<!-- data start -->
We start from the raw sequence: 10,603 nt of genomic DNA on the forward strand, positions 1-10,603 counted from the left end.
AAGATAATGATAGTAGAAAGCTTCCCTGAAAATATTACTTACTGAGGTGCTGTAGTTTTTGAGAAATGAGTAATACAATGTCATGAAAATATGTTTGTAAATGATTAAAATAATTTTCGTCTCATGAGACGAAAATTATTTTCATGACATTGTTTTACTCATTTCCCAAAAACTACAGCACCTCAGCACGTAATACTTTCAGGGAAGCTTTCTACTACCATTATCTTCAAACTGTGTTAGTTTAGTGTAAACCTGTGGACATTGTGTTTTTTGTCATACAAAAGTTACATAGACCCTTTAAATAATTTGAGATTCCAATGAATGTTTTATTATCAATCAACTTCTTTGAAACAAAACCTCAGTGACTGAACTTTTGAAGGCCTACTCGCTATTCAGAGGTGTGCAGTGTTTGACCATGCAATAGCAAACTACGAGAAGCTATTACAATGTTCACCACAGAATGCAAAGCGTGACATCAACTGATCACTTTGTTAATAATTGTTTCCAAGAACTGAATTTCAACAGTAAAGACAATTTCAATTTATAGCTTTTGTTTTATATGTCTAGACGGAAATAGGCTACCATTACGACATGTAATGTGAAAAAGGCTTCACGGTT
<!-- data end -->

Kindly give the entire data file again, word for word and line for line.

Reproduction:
We start from the raw sequence: 10,603 nt of genomic DNA on the forward strand, positions 1-10,603 counted from the left end.
AAGATAATGATAGTAGAAAGCTTCCCTGAAAATATTACTTACTGAGGTGCTGTAGTTTTTGAGAAATGAGTAATACAATGTCATGAAAATATGTTTGTAAATGATTAAAATAATTTTCGTCTCATGAGACGAAAATTATTTTCATGACATTGTTTTACTCATTTCCCAAAAACTACAGCACCTCAGCACGTAATACTTTCAGGGAAGCTTTCTACTACCATTATCTTCAAACTGTGTTAGTTTAGTGTAAACCTGTGGACATTGTGTTTTTTGTCATACAAAAGTTACATAGACCCTTTAAATAATTTGAGATTCCAATGAATGTTTTATTATCAATCAACTTCTTTGAAACAAAACCTCAGTGACTGAACTTTTGAAGGCCTACTCGCTATTCAGAGGTGTGCAGTGTTTGACCATGCAATAGCAAACTACGAGAAGCTATTACAATGTTCACCACAGAATGCAAAGCGTGACATCAACTGATCACTTTGTTAATAATTGTTTCCAAGAACTGAATTTCAACAGTAAAGACAATTTCAATTTATAGCTTTTGTTTTATATGTCTAGACGGAAATAGGCTACCATTACGACATGTAATGTGAAAAAGGCTTCACGGTT